You will never get a perfectly balanced squirrel cage wheel. They all have a bit of side to side waver. I would not worry about it. They will eventually warp/get off balance if the previous owner never had it cleaned/got dust build up on the fins. The replacement wheel may be no better than the one you have now but you may want to replace it if it bothers you. I would do a temp rise check thru the furnace. Those tight filters have a BAD habit of overheating furnaces. Check the temp in the duct downstream from the bonnet 12" and subtract the return temp. Should have a allowable temp rise ie: 50-70 deg F on the model # sticker near the burners.
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Old 01-10-2009, 03:35 PM   #12
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Acceptable Blower Vibration


I believe I did pay about $85.00 for my new blower wheel. Mine mounts the same as yours, directly to the motor shaft, the motor supported in the blower cage housing with rubber bushings and the whole thing slides into the sheet metal tracks, which are a bit flimsy, the sheet metal is barely heavy enough to support the weight of the motor and blower. I had to drive about 27 miles each way to pick up the blower, it wasn't available locally. I did notice the inner rubber bushing holes were egg shaped, and I attempted to buy new. If I remember correctly, they weren't available locally either, so since I already had everything apart with the new cage in hand when I noticed the bad bushings, I rotated them 90 degrees and reinstalled them. So far, the new cage and the rubber motor mount bushings being rotated has worked.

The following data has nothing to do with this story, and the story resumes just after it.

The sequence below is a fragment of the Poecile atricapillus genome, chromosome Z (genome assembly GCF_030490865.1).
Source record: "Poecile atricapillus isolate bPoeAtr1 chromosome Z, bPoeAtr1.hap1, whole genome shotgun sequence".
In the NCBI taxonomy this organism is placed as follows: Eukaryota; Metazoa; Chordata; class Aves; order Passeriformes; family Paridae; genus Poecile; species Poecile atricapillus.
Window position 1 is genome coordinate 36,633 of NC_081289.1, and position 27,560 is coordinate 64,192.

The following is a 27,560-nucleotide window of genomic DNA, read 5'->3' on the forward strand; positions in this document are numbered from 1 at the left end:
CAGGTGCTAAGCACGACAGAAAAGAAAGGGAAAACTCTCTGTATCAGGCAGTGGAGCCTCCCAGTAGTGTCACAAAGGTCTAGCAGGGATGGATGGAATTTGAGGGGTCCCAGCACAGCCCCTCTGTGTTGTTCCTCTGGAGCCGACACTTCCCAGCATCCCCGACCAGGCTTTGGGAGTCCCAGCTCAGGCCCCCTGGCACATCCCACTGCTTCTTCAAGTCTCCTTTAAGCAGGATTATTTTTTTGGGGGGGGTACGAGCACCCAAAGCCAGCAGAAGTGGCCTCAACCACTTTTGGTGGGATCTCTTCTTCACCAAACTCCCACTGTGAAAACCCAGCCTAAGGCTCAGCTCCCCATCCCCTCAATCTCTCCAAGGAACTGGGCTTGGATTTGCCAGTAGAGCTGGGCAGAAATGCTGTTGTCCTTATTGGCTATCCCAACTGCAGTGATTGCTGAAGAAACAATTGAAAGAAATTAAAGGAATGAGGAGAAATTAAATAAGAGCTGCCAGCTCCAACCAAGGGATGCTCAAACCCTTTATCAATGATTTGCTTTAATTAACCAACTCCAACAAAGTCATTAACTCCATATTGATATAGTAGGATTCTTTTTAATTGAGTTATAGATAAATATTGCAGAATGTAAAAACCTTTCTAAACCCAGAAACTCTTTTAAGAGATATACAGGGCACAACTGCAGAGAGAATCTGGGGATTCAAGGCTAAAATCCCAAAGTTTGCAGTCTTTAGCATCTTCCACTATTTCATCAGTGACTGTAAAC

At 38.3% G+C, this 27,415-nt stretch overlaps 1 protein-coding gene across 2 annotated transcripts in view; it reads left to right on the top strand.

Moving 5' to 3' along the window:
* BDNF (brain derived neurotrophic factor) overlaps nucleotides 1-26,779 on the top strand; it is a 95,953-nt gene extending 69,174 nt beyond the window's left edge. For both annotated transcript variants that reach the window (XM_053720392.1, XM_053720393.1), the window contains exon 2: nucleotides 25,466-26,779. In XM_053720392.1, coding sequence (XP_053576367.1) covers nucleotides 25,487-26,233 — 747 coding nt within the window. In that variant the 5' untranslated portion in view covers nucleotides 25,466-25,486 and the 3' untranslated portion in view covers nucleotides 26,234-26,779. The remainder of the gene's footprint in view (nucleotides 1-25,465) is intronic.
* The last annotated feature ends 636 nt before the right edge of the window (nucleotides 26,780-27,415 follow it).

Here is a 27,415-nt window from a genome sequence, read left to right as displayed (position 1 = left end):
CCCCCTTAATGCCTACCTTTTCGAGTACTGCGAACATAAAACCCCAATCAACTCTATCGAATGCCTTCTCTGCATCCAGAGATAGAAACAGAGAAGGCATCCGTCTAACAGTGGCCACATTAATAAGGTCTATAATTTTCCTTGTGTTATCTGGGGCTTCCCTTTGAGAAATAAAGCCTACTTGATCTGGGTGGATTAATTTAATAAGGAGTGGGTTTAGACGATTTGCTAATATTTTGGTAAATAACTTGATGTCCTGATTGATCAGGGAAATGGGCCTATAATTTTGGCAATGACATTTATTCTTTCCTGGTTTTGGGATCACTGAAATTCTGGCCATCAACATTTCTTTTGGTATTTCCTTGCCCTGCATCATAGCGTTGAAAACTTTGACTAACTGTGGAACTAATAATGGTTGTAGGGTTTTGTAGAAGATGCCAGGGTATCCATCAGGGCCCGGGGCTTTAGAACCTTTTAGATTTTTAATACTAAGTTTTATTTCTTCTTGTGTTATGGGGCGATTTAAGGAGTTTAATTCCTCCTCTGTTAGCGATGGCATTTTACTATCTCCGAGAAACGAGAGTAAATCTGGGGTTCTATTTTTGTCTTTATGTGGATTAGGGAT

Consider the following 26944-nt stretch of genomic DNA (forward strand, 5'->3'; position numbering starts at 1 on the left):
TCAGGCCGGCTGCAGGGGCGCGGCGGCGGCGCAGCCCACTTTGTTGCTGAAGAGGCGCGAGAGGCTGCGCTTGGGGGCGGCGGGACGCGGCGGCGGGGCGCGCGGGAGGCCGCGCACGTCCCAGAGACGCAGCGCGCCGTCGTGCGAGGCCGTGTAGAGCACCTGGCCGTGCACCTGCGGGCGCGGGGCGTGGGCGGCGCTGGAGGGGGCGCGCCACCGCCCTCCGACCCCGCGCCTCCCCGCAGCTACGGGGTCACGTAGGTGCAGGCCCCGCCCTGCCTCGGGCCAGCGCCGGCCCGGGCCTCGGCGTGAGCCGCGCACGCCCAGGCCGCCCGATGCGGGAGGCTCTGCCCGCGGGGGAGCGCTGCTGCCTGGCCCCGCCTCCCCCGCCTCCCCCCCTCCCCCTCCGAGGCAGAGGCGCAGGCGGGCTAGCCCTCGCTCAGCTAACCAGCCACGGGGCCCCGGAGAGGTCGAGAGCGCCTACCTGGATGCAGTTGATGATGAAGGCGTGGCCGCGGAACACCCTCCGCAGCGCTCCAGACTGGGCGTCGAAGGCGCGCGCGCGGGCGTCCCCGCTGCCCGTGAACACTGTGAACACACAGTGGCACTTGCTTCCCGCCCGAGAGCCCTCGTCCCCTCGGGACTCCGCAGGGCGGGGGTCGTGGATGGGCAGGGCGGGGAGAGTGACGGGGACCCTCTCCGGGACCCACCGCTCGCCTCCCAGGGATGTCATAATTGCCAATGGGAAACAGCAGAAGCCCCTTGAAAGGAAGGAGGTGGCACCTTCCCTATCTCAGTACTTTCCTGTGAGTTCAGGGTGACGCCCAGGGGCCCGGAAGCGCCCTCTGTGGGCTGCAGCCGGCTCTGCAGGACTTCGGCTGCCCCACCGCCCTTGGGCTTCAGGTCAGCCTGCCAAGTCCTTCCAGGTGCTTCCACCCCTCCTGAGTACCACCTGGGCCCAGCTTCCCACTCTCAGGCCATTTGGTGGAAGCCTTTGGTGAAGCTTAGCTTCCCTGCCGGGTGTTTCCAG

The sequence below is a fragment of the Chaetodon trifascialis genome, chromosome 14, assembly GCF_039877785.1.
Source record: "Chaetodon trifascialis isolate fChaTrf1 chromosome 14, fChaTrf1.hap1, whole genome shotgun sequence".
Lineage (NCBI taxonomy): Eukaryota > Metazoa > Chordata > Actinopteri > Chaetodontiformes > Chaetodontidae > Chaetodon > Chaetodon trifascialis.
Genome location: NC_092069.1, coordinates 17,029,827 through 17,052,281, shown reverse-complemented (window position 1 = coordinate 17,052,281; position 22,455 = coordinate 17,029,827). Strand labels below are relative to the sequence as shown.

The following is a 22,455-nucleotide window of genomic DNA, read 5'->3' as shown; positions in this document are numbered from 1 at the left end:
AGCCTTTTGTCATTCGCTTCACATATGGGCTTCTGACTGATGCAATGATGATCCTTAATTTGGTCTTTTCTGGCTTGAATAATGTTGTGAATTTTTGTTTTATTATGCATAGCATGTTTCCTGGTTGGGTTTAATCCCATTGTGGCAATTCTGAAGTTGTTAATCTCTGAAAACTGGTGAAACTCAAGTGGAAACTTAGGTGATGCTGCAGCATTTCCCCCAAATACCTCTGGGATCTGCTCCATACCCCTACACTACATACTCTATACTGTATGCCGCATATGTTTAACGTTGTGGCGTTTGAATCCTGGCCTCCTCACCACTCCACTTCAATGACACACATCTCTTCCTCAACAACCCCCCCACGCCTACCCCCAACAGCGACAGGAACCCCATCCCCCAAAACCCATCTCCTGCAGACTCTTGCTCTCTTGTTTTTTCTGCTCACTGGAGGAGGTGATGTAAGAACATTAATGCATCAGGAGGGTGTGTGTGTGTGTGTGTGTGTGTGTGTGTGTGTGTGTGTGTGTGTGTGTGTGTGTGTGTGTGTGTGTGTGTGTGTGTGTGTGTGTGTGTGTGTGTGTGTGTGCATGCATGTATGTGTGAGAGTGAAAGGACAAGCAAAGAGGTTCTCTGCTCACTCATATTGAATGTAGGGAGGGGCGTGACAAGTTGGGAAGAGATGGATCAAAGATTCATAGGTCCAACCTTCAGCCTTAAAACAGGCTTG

Since I did both at the same time, I don't know which helped more? I had forgotten about the bushings until I read one of the other posts. I had tried putting blocks under the blower outer housing to lessen the vibration, but that only helped marginally. Having some experience in vibration damage from my work, I was concerned with the gas line cracking from the vibration I was experiencing with my unit. I think in my case, Heil under designed the 125,000 btu units, even out of balance, my unit vibrated excessively.

My furnace was installed by a professional installer, from a long established firm (that sadly has now gone out of business, naturally), and while it has lasted 18 years with minimal repairs, I think for the money, it should have been heavier built. IMHO
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Old 11-20-2010, 12:57 AM   #13
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Originally Posted by iixeb View Post